Septic Systems - Operation, Maintenance and Repair 

Like most homeowners, you probably don’t think much about wastewater after it goes down the drain. However for owners of homes with septic systems, learning proper operation, maintenance, and repair of your system is important in order to avoid being exposed to that wastewater again.

What is a septic system?

Septic systems contain a household’s wastewater on-site in self-contained, underground storage tanks. In areas where houses are spaced far apart, they offer a more economical solution than the costs associated with sewer systems. Septic systems offer a simple design that processes wastewater naturally on-site, without disrupting the environment with miles of sewer lines.

How do septic systems work?

Septic systems are made of two main parts, the septic tank and the drain field. The septic tank itself is typically concrete or fiberglass and watertight, with an inlet and outlet pipe. Waste flows into the tank through your home’s sewer pipe, and as wastewater is held in the tank it begins to naturally separate:

  • Scum
    The top layer is solids lighter than water, like grease and oil.
  • Effluent
    The middle layer in septic tanks is effluent, partially clarified waste water.
  • Sludge
    Solids heavier than water settle at the bottom.

Clarified wastewater flows through the drain field, a series of trenches or a gravel/sand-lined bed one to three feet below the ground's surface, where it is slowly distributed and filtered by the soil. Sludge and scum are broken down by naturally occurring bacteria in the wastewater. Those that cannot be broken down remain in septic systems until pumped out.

Septic Tank Repair

Cleaning and caring for septic systems

It is important to properly maintain and care for septic systems. Don’t drive over your system with heavy equipment, plant trees or shrubs in the drain field area (they can damage or plug lines), or cover the field with hard surfaces like concrete or asphalt. Diverting additional runoff from this area is also recommended to protect the absorption capacity of the drain field.

The frequency of septic tank maintenance depends on the number of people in your household, the amount of wastewater you generate, and the volume of solids in the wastewater. It is typically recommended to have septic tanks pumped every two to five years, however certain practices effect this frequency. Using a garbage disposal more rapidly increases the amount of solids in wastewater. Adding an aeration device aids the biological process of solid breakdown, reducing the necessity of pumping.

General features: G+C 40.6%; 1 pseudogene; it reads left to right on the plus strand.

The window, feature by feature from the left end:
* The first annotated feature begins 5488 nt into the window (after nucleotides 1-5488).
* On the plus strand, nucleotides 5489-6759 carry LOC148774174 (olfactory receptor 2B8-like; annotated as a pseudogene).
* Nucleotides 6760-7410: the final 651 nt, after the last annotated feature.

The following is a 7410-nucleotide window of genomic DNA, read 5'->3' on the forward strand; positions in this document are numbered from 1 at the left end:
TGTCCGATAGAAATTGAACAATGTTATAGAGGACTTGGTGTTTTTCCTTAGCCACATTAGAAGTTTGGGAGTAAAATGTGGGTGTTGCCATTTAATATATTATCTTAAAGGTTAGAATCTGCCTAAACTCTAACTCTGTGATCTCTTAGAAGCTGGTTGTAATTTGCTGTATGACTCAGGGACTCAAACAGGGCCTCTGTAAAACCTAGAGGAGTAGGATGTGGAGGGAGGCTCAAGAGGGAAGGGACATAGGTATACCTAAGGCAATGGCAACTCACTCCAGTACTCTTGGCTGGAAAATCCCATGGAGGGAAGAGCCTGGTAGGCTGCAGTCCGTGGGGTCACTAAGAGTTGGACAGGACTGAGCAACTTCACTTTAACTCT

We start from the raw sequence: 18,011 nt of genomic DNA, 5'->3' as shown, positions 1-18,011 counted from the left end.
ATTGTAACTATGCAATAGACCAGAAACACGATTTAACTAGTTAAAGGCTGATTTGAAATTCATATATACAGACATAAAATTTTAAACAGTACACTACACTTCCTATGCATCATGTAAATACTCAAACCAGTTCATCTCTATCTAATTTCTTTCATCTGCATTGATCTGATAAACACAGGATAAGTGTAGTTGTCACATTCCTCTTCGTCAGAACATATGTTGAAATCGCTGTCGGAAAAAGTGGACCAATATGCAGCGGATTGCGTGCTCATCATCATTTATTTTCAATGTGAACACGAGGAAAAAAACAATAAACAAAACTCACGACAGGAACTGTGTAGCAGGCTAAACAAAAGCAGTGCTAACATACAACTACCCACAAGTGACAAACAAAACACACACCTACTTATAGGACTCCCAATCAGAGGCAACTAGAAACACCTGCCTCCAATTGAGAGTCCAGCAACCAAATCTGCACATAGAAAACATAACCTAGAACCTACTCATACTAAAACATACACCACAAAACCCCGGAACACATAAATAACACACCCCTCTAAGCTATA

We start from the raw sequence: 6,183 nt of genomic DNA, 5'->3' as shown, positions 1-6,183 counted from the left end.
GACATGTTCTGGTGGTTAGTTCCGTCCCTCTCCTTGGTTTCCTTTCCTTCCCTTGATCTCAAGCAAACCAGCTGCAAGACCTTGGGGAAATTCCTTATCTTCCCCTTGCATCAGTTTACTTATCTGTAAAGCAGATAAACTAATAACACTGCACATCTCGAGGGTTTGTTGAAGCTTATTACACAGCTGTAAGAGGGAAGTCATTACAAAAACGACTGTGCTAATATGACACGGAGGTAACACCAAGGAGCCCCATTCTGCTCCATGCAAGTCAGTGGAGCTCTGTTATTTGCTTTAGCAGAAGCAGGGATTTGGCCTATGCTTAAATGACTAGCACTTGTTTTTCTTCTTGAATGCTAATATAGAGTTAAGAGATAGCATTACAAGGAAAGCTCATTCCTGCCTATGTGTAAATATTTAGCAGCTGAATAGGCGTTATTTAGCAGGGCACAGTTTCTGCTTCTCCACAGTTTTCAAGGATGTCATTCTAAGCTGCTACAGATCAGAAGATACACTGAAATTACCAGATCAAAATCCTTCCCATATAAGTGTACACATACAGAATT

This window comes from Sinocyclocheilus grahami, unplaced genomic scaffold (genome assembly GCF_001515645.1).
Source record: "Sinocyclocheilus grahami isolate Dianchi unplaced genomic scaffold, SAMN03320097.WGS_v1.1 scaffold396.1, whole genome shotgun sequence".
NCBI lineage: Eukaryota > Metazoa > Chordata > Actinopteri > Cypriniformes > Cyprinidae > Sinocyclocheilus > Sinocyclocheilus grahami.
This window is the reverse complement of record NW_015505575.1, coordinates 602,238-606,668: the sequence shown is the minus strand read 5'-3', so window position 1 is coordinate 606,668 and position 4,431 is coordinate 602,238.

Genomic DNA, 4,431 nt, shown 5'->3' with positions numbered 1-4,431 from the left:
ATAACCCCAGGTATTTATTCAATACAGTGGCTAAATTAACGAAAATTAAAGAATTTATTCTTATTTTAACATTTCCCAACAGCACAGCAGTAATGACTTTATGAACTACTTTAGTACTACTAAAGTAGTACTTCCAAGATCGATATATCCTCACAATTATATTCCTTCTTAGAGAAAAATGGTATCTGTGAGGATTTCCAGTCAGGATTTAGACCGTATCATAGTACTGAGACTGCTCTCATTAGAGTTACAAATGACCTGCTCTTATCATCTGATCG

Troubleshooting common septic system issues

Though septic tanks have a relatively simple design, improper use and neglect can lead to issues.

  • Clogs
    Anything that goes down the drain ends up in your septic tank. It is important to avoid putting items into the tank that are difficult to breakdown, such as hair, paper towels, sanitary products, cigarette butts, coffee grounds, kitty litter, fat, grease and oil, to avoid problems with your tank such as clogs and frequent pumping.
  • Drain field problems
    Tank problems are typically the result of drain field issues. Sluggish plumbing, odors and wetness over the drain field, and flooded tanks indicate drain field problems, which can persist even after the tank has been recently pumped.
  • Effluent filters
    Effluent filters are a cost effective tool to prevent system problems, as they filter out solids larger than 1/8 of an inch. Like any filter, they require periodic maintenance to function properly. Refer to manufacturer recommendations.

Rest assured, with proper maintenance and care you shouldn’t be required to do anything unpalatable to care for your septic system. Simply educating yourself regarding its function and proper use will ensure your system works properly for years to come.

This information is not intended as an offer to sell, or the solicitation of an offer to buy, a franchise. It is for information purposes only. Currently, the following states regulate the offer and sale of franchises: California, Hawaii, Illinois, Indiana, Maryland, Michigan, Minnesota, New York, North Dakota, Oregon, Rhode Island, South Dakota, Virginia, Washington, and Wisconsin. If you are a resident of or want to locate a franchise in one of these states, we will not offer you a franchise unless and until we have complied with applicable pre-sale registration and disclosure requirements in your state.